An escrow is any arrangement where two parties agree to have a third party receive, hold and disburse funds and execute mutually agreed-upon instructions. In the context of buying your home, you’ll encounter two escrows. One begins when your offer is accepted by the seller and ends when you close. The other begins when you close and ends when you pay off your mortgage.
Lots more about escrow in this pdf.
Family Opportunity Loan
Please see the entry under “Occupancy”.
Fannie Mae was charted by the US Congress in 1938 as part of the New Deal. Fannie’s cousin Freddie Mac was created in 1970. Both do the same thing: buy mortgages from lenders, package them into bundles (pools) of loans and then sell them into the secondary market as mortgage-backed securities (MBSs). Until Fannie and Freddie came along, mortgage lending was done, almost exclusively, by savings & loans. A small, local S&L fits a certain romantic vision of banking (picture Jimmy Stewart’s bank in It’s a Wonderful Life), but it’s not a very efficient source of money for mortgages. For one thing, it can only lend the money it has on deposit (“Gosh, we’d love to finance that home you want to buy…come back at the end of the summer when Farmer Bob sells his corn.”). For another, once an S&L makes a loan, its money is tied up in that loan.
Fannie and Freddie gave S&Ls, banks and other types of lending institutions a steady source of liquidity. A lender can fund a mortgage this month, sell the loan next month and free up their money to lend again. This modern mortgage marketplace makes for a steady flow of money from investors on Wall Street to mortgage lenders like us to lend to borrowers like you.
FHA stands for Federal Housing Administration (FHA). Through approved lenders, FHA provides mortgage insurance, protecting lenders from losses due to default. FHA and HUD have insured over 34 million home mortgages.
This pdf has a bunch more about the FHA and what it offers.
FICO is to credit score as Kleenex is to tissue or Xerox is to photocopy. Fair, Isaac and Company was founded by an engineer (Bill Fair) and mathematician (Earl Isaac) in 1956. What do you get when you cross an engineer with a mathematician? Turns out, you get credit scoring.
We have more information in this pdf.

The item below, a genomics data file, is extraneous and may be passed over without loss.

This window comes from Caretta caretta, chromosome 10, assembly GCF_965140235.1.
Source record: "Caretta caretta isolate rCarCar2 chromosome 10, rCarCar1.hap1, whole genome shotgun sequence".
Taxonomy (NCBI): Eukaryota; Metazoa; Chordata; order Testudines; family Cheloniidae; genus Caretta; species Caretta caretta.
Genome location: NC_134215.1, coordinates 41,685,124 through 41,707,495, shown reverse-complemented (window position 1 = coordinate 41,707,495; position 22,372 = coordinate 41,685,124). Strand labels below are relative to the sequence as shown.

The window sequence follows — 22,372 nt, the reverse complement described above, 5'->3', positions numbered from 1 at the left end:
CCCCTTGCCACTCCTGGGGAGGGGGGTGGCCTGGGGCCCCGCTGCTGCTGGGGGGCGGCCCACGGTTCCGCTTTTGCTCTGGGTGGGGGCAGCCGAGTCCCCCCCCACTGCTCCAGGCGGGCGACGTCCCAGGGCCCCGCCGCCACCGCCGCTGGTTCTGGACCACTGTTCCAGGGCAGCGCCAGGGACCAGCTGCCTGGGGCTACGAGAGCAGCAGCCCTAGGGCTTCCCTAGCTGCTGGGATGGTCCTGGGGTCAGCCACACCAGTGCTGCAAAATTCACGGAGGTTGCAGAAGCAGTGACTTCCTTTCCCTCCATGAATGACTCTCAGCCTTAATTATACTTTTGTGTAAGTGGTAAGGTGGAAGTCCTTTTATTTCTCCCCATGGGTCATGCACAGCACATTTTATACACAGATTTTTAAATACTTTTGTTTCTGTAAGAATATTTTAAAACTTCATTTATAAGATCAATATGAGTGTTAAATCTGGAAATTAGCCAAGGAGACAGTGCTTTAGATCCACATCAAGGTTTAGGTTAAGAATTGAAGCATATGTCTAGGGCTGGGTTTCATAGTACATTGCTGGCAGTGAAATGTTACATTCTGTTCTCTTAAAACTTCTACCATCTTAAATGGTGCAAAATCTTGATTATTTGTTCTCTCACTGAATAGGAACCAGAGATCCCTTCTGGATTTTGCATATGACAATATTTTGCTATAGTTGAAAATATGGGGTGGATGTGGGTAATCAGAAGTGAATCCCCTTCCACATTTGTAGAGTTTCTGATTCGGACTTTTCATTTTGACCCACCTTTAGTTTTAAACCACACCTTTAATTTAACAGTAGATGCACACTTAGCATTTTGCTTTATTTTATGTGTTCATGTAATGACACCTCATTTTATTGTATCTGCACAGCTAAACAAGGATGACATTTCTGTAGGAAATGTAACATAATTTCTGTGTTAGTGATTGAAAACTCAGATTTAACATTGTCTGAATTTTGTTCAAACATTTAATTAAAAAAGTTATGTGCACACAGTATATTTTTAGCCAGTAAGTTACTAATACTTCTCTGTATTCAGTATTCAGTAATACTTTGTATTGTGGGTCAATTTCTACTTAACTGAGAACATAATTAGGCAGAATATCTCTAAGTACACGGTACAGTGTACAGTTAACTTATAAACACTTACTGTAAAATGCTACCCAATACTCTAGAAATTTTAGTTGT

If your home or any outbuildings are in a Special Flood Hazard Area you will be required to carry flood insurance. Most listings include flood zone information, but if in doubt give us the address and we’ll check for you. Your regular insurance agent will write the policy through the National Flood Insurance Program (NFIP). Start talking about flood insurance as soon as you find out you need it, a survey or elevation certificate may be required and can take extra time. Floodsmart.gov has lots of additional information and a handy risk profile lookup/cost estimator.
Please see the entry under “Fannie Mae”.
Good Faith Estimate (GFE)
The Good Faith Estimate (GFE) is a disclosure we’ll provide to you within three business days of your loan application. Application, for purposes of this form is usually defined by when you find a property. The GFE form has been evolving over the past several years. The current iteration (example here) provides basic loan information and a summary of your costs.
We have more information in this pdf.
Hazard Insurance (aka Homeowners, aka Fire)
Pretty interchangeably, you’ll see this insurance referred to as “homeowner’s” “hazard” or “fire” insurance. All refer to exactly the same thing. Most loans require that you cover 100% of the cost to reconstruct your home or at least the loan balance with no more than a 5% deductible, but different loan loans carry different insurance requirements.
You can get more detail on this in this pdf.
A Homeowners’ Association (HOA) is a non-profit entity incorporated by the developer when a community is being built. The purpose and function of an HOA is defined by its Covenants, Conditions and Restrictions (CC&Rs), which are in public record and run with the property. When you buy a home that is part of an HOA, you automatically become a member of the HOA and are bound by the CC&Rs (read them!). You will also owe dues to your HOA.